- Try on the veneers. The try-in process is to make sure that it fits before it gets bonded in. If it doesn’t fit, it will need to be sent back for a do over.
- Adjustments. If the new veneers on teeth feel too tight, the contacts need to be adjusted. If the bite feels high, the occlusion will need an adjustment. Both of these can be done chairside by your dentist with a fine diamond football bur.
- Polish. After all adjustments, polishing is needed to smooth it down.
- Permanent bonding. They will be permanently bonded on the teeth.
The recovery for each of the veneer appointments is about 2-3 hours because that is how long it takes for the anesthesia to wear off. Aside from your mouth being numb, there isn’t anything else that you need to be cautious of healing wise.
The entire procedure is very conservative and typically less drilling is required than a simple dental filling. You will recover and heal from these visits faster than cavity fillings! But yes, the recovery time is same day.
Immediately after having the veneers bonded onto your teeth, you should avoid chewing gum and eating sticky foods for 24 hours. You don’t want those foods to pull on the restorations while the bonding is hardening.
We recommend giving the bonding a solid 24 hours for it to fully harden before you begin to treat them as any other teeth in your mouth.
- Minimize hard foods. You can eat with the veneers like you normally do but you can extend its longevity if you minimize the amount of hard foods that you eat. Ice cubes and crab legs will crack your natural teeth so of course they can damage the laminates.
- Avoid biting directly into hard foods with front veneers. You can extend their longevity if you use a fork and knife to cut up difficult to chew foods. Once again you can eat with them but you do risk damaging them if you happen to bite into something hard the wrong way.
The best analogy that we can think of for the precautions above is if you had a ferrari, you wouldn’t drive it off road. That’s an expensive car so you do want to take care of it. The same can be said for your new porcelain teeth.
How long do they last?
Most porcelain veneers on teeth can last more than 10 years if they are well taken care of. We’ll include two different research studies about their 5 year and 10 year survival rates.
|Type of Veneer||5 year survival||10 year survival|
|Feldspathic porcelain veneer||95.7%||64% to 95%|
|Non-feldspathic porcelain veneer||92.4%||66% to 94%|
Of course individual lifestyle behaviors do exert a great influence on the longevity of your restorations.
Risk factors that decrease survival rate:
- Bruxism. If you grind your teeth, you may very well grind the laminates off.
- Propensity to eat hard foods. You just love eating hard foods without a care in the world about the veneers.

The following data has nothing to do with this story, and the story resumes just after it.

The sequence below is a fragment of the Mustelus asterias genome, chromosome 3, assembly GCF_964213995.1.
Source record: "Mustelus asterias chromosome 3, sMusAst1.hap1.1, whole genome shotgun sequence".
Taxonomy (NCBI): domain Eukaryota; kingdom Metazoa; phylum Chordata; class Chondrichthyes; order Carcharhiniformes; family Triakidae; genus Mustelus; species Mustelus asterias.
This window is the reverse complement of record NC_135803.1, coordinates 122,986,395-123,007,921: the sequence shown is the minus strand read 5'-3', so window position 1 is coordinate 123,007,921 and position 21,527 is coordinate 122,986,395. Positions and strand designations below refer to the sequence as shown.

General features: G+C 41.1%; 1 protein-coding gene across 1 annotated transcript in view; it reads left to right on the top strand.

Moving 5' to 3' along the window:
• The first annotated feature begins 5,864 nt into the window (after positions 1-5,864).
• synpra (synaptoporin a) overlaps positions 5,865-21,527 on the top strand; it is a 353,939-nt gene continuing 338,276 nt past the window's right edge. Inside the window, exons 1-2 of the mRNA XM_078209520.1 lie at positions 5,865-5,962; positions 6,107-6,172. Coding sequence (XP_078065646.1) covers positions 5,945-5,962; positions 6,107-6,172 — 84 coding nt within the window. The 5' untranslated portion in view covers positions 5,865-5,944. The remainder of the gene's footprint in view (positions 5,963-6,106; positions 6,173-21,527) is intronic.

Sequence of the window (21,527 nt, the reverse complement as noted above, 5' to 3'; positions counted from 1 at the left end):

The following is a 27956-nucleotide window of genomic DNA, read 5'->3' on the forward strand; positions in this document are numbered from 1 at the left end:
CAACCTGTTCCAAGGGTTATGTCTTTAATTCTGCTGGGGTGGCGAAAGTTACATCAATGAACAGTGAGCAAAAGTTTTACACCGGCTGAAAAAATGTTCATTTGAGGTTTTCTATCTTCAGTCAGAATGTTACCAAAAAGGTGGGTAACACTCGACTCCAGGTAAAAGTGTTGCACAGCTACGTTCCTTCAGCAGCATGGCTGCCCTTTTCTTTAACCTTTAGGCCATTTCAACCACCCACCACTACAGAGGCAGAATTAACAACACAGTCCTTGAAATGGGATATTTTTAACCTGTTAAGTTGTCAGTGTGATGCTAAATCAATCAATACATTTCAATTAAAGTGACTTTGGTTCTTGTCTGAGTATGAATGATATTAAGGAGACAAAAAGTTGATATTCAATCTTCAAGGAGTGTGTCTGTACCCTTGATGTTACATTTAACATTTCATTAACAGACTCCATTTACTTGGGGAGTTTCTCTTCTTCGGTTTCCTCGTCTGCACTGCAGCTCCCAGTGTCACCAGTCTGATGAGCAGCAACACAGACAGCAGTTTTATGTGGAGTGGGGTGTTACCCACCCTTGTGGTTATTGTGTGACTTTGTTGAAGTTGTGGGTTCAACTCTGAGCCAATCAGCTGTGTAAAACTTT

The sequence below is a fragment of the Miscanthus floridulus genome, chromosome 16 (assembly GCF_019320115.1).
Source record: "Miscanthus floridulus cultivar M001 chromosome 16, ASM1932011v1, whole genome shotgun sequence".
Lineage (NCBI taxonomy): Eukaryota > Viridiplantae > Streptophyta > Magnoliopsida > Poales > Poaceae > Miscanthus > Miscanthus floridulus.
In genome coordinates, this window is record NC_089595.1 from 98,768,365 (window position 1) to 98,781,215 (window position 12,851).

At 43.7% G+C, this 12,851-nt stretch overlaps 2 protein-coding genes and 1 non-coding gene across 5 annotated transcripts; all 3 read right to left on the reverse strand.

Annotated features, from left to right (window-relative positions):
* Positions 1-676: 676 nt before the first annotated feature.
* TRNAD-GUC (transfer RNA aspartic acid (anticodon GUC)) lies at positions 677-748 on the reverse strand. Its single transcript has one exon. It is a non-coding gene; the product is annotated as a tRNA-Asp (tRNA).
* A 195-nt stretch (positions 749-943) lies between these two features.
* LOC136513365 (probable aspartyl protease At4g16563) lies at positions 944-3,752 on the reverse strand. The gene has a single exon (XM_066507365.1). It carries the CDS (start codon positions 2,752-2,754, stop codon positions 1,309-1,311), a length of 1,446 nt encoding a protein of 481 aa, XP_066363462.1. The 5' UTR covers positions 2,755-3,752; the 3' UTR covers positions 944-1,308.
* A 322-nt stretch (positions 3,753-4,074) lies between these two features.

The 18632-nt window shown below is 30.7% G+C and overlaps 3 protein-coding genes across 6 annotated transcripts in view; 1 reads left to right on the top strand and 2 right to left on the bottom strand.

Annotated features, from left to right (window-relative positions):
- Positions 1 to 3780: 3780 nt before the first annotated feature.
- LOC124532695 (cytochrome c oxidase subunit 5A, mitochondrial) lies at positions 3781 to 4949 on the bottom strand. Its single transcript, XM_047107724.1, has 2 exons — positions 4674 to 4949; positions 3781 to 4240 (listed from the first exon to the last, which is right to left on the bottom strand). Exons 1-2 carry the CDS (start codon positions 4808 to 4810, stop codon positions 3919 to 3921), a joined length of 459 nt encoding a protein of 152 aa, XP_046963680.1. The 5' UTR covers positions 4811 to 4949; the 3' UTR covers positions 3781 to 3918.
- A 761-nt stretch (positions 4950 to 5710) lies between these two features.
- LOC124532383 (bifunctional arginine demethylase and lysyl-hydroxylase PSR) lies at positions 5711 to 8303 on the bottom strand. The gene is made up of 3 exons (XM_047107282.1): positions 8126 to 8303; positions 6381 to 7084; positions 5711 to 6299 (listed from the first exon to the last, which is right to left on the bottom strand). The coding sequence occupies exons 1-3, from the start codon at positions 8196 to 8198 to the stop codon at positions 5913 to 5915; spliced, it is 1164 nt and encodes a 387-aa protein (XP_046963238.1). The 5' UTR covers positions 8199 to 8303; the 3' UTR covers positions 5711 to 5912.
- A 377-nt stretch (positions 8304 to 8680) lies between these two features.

- Sports injuries. Contact sports such as hockey can wreak havoc on teeth and dental restorations.
Pros & Cons
This type of porcelain while conservative does come with its own set of advantages and disadvantages.
- Conservative smile makeover.
- Color does not change over time.
- Can dramatically whiten your teeth.
- Change the shape of your dentition.
- Close gaps between teeth.
- Can blend in seamlessly with the rest of your teeth.
- Expensive since you often need more than 1 to redo your smile.
- Do require more cautious eating habits.
- Irreversible procedure.
- Laminates can break or debond.
The average cost of a porcelain veneer is $1300 per tooth and that is without insurance. Just to be crystal clear, that $1300 price is for each tooth so if you need more than one you can multiply that number by however many teeth you’re doing it for.
|Procedure||Average Cost||Cost Range||Billing Code|
|Porcelain laminate||$1300 (per tooth)||$1000-$18000||D2962|
Depending on the cost of living, the national cost range for veneers is $1000-$1800 per tooth. What it will ultimately cost you will be dependent upon the cost of living in your area.
Cost with insurance
Unfortunately, we’ve never seen a single dental insurance which has coverage for veneers on teeth. Every time we’ve submitted a pre-approval for this cosmetic procedure, it returns with a denial of benefits. The cause for denial is that it is a cosmetic procedure and that it is unnecessary for the teeth to function.
In other words, if you want this you should expect to pay for the entire cost out of pocket.
The only two alternatives to getting veneers would be crowns or dental bonding.
- Dental crowns. A full coverage restoration that is also made of porcelain. It can also be used to change the color and shape of teeth. The biggest difference is that this procedure is less conservative than the porcelain laminates since it requires more tooth shaving.
- Teeth bonding. A direct restoration that is made of a composite resin. Your dentist can hand sculpt a new shape for your tooth with this bonding material. The downside is that the color and wear is not as good as porcelain. It is however, more conservative than veneers.
If you’re on the fence about both of these irreversible procedures above, you can actually try teeth whitening before deciding upon veneers. More often than not, most people find a huge improvement in their smile once their teeth look whiter and sometimes they stop thinking about the laminates afterwards.